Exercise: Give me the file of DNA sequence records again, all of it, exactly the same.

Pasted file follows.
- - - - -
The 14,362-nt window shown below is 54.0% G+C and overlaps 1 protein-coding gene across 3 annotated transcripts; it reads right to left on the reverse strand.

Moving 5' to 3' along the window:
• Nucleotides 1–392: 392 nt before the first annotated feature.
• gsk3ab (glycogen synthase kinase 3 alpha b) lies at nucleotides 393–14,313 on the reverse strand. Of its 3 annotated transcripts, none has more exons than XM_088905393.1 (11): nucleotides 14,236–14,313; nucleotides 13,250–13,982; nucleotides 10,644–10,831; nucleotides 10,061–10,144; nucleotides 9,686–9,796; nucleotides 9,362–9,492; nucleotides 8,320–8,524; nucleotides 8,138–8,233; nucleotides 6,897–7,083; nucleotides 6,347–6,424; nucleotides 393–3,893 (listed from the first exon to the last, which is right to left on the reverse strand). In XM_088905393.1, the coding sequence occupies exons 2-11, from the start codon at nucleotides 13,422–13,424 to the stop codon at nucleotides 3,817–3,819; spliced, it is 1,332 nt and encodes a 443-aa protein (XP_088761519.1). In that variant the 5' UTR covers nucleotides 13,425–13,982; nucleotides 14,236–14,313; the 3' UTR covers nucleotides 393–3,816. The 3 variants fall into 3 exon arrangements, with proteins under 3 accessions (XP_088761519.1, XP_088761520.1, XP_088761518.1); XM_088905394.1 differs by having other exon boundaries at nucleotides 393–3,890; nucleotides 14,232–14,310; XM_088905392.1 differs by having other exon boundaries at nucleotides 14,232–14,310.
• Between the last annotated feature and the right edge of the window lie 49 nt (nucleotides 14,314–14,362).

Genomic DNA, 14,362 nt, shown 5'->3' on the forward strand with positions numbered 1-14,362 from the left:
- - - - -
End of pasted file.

The 14,362-nt window shown below is 54.0% G+C and overlaps 1 protein-coding gene across 3 annotated transcripts; it reads right to left on the reverse strand.

Moving 5' to 3' along the window:
• Nucleotides 1–392: 392 nt before the first annotated feature.
• gsk3ab (glycogen synthase kinase 3 alpha b) lies at nucleotides 393–14,313 on the reverse strand. Of its 3 annotated transcripts, none has more exons than XM_088905393.1 (11): nucleotides 14,236–14,313; nucleotides 13,250–13,982; nucleotides 10,644–10,831; nucleotides 10,061–10,144; nucleotides 9,686–9,796; nucleotides 9,362–9,492; nucleotides 8,320–8,524; nucleotides 8,138–8,233; nucleotides 6,897–7,083; nucleotides 6,347–6,424; nucleotides 393–3,893 (listed from the first exon to the last, which is right to left on the reverse strand). In XM_088905393.1, the coding sequence occupies exons 2-11, from the start codon at nucleotides 13,422–13,424 to the stop codon at nucleotides 3,817–3,819; spliced, it is 1,332 nt and encodes a 443-aa protein (XP_088761519.1). In that variant the 5' UTR covers nucleotides 13,425–13,982; nucleotides 14,236–14,313; the 3' UTR covers nucleotides 393–3,816. The 3 variants fall into 3 exon arrangements, with proteins under 3 accessions (XP_088761519.1, XP_088761520.1, XP_088761518.1); XM_088905394.1 differs by having other exon boundaries at nucleotides 393–3,890; nucleotides 14,232–14,310; XM_088905392.1 differs by having other exon boundaries at nucleotides 14,232–14,310.
• Between the last annotated feature and the right edge of the window lie 49 nt (nucleotides 14,314–14,362).

Genomic DNA, 14,362 nt, shown 5'->3' on the forward strand with positions numbered 1-14,362 from the left: